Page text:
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Carl Reiner gets to ‘Bloom’

A grumpy, Rolaids-popping Bloom was too hilarious a role to pass up.

by Naomi Pfefferman

December 6, 2001 | 7:00 pm

The comedy legend  enjoys his role  as the eldest con man in 'Ocean's 11.'

The comedy legend enjoys his role as the eldest con man in 'Ocean's 11.'

Getting cast in Steven Soderbergh's "Ocean's 11," says Carl Reiner, was kind of like a scene from the Las Vegas heist movie.

In the film -- a remake of the 1960 Rat Pack flick -- two crooks played by George Clooney and Brad Pitt, recruit fellow con men by paying each a surprise visit. In a case of life imitating art, "Ocean's" producer Jerry Weintraub recruited Reiner by urgently ringing his Beverly Hills doorbell last year.

The legendary actor-writer-director was hosting a dinner party, but Weintraub -- who'd produced Reiner's 1977 film, "Oh, God!" -- said he had a problem on his hands. "Ocean's 11" was scheduled to begin shooting in Vegas the following week, but cast member Alan Arkin was in the hospital. Would Reiner, 79, step in to play Saul Bloom, the eldest member of the heist team?

Reiner -- creator of "The Dick Van Dyke Show," and straight man to Mel Brooks' 2,000-Year-Old Man -- wasn't actively looking for acting gigs. He'd quit directing since his last film, "That Old Feeling," starring Bette Midler, had wrapped in 1997. But then again, "Ocean's" was tempting.

There was the chance to work with wunderkind Soderbergh ("Traffic," "Erin Brockovich") and the grumpy, rumpled, Rolaids-popping Bloom was too hilarious a role to pass up. "We first see him in the cheap seats at the dog track," Reiner notes. "He was probably a brilliant con artist in his day, but now he doesn't even have enough money to play the horses."

The fictional Bloom is one of two Jews on the "Ocean's 11" team (the other is Ruben Tischkoff, a Liberace-esque ex-casino owner, hilariously played by Elliott Gould). In the course of the elaborate casino scam, Bloom gets to impersonate a wealthy, European businessman of indeterminate origin."Soderbergh let me pick my accent, so I decided to be a Russian," says Reiner, who is so facile a mimic that in the course of an interview with The Journal he perfectly impersonates Stalin, Cary Grant and Edward G. Robinson. "Every time I turned to my henchmen, I'd use a phrase from this Russian-language song, 'Black Eyes.' I thought it was so funny because there I was pretending to be Russian and I was just mouthing song lyrics."

Bronx-bred Reiner -- whom Brooks calls the "tall, bald Jew" -- has been funny practically since birth. "As a kid, I could always make people laugh, and I could perfectly tell and retell jokes I heard at the movies," says Reiner, who was a big fan of the Marx Brothers. His first performance occurred when he put one leg behind his head and hopped on the other in front of his rapt kindergarten teachers and classmates. A smaller crowd watched his Orthodox bar mitzvah, which he says took place "on a Thursday morning before mincha, with just a minyan of old Jews."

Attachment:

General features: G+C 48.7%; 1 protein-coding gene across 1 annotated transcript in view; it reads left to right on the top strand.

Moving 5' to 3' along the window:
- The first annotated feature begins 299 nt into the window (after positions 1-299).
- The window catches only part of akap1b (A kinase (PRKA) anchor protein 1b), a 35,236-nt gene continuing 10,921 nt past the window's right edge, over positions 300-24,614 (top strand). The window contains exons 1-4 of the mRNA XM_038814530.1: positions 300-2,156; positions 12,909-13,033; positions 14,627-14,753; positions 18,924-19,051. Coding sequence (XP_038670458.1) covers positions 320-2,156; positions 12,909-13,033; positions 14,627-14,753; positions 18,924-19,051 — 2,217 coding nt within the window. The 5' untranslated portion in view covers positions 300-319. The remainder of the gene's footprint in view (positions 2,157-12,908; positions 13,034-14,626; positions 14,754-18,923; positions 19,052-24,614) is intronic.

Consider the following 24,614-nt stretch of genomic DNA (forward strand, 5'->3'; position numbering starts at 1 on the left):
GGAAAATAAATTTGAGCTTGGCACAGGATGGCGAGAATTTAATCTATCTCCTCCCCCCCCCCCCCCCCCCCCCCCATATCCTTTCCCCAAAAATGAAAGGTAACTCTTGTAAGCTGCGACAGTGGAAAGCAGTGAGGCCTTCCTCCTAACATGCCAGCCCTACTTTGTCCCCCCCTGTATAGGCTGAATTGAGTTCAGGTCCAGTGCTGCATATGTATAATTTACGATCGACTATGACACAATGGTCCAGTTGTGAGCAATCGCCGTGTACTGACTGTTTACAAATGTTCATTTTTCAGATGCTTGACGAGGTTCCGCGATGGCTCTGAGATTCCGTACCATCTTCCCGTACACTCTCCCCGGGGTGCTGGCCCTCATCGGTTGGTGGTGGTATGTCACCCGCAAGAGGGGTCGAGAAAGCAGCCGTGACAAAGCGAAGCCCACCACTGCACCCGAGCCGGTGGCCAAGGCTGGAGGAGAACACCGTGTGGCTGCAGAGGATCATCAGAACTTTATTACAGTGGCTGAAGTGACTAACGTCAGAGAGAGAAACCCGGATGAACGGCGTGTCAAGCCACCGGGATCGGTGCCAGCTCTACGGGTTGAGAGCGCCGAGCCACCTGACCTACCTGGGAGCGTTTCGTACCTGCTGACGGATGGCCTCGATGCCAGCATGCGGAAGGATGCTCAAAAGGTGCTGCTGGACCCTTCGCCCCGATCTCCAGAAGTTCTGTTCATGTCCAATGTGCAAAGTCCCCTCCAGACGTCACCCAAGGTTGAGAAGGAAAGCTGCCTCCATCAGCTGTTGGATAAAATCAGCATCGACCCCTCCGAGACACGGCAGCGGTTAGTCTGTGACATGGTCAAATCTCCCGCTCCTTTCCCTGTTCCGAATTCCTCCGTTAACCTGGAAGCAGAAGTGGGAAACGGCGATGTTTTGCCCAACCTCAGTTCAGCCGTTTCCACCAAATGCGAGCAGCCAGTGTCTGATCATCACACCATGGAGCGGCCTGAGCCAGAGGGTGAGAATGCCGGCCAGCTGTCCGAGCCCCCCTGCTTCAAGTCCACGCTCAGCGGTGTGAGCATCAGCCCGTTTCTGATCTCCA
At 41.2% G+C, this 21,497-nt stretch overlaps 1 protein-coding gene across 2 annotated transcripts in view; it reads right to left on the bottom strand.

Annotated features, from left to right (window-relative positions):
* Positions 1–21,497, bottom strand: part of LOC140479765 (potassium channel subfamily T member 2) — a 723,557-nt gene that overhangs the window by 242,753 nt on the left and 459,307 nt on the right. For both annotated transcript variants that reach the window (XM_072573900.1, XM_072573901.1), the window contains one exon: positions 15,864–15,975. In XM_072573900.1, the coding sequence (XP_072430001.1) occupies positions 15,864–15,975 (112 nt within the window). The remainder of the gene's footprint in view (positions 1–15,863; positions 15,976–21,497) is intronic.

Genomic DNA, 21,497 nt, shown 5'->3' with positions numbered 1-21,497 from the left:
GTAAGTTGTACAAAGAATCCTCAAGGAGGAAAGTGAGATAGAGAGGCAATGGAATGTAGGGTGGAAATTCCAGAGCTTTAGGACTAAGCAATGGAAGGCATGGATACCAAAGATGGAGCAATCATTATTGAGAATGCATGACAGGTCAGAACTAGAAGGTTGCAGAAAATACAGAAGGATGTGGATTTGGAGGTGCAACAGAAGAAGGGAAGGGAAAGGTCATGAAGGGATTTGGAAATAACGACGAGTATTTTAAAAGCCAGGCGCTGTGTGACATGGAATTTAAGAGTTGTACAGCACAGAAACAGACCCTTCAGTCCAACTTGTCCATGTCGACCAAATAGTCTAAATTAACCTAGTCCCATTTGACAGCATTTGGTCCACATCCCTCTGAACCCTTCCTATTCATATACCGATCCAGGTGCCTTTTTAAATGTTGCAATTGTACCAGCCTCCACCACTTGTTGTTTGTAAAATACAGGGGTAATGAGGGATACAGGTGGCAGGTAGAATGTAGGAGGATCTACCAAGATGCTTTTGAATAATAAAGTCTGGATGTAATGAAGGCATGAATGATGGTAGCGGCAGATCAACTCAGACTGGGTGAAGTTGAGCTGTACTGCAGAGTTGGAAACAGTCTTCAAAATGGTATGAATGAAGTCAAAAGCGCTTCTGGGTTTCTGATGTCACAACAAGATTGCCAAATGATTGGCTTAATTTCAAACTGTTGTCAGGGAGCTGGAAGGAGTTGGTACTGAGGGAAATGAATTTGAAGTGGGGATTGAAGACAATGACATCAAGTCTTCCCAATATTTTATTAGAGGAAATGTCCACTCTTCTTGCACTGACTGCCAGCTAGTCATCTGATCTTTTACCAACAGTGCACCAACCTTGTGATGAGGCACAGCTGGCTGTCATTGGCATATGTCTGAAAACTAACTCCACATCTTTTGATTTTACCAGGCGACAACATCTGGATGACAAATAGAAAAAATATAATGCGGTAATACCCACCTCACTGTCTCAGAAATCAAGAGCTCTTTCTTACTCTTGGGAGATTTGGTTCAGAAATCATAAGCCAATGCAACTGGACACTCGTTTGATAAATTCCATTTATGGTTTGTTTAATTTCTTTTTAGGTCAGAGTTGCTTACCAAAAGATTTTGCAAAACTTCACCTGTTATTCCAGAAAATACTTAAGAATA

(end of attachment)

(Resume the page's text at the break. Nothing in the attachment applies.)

By 1950, Reiner was writing and performing on Sid Caesar's "Your Show of Shows," where he met a short, outrageous fellow writer named Mel Brooks. "Mel Yiddishized everything," Reiner recalls. "I'll never forget he used to do this character called 'The Jewish Pirate.' Instead of a Jolly Roger, he had a Jolly Magen David."

While hanging out in the writer's room one day, Reiner made history when he turned to Brooks and ad-libbed, "Here was a man who was at the scene of the crucifixion 2,000 year ago. Did you know Jesus?" Brooks instantly lapsed into a thick, Yiddish accent and replied, "Thin lad, wore sandals, came into my store, but he never bought a thing."

Over the next 10 years, Reiner shlepped a tape recorder to parties to capture their 2,000-Year-Old Man shtick, though he says he and Brooks refused to cut a record because "we were afraid the accent would play into anti-Semitic stereotypes." It wasn't until after they had recorded the album in 1961 that Reiner received the penultimate confirmation that the 2,000-Year-Old Man was universal.

His notoriously cheap neighbor, Cary Grant, had schnorred a dozen copies of the album to take along on a trip to England; when he returned, he knocked on Reiner's door. "She loved it," Grant gushed. "Who?" Reiner asked. " The Queen Mother."

"The biggest gentile in the world," marveled Reiner, who became a founding father of the TV sitcom when he created "The Dick Van Dyke Show," based on his home life during "Your Show of Shows."

In 1979, Reiner again made history by directing "The Jerk," the movie that would catapult Steve Martin to superstardom. He went on to direct three more films with the Texas-born comic, who proved to be a very different kind of collaborator than Brooks. "Mel is loud, noisy, abrasive and hilarious, while Steve is quiet and hilarious" says Reiner, who is dad to "When Harry Met Sally..." director Rob Reiner. "But funny is funny."

The septuagenarian could say the same of himself. During the six-week "Ocean's 11" shoot, he regaled his young co-stars with amusing Hollywood stories. "Of course, while they knew who I was, they didn't really know what I'd done," Reiner confides. But he didn't mind. "The only thing I don't accept is people who don't know who Hitler is," he says.

"Ocean's 11" opens today in Los Angeles. Reiner will offer a tribute to the Marx Brothers during a film festival on Turner Classic Movies from Dec. 17-21. For more information, visit www.turnerclassicmovies.com .

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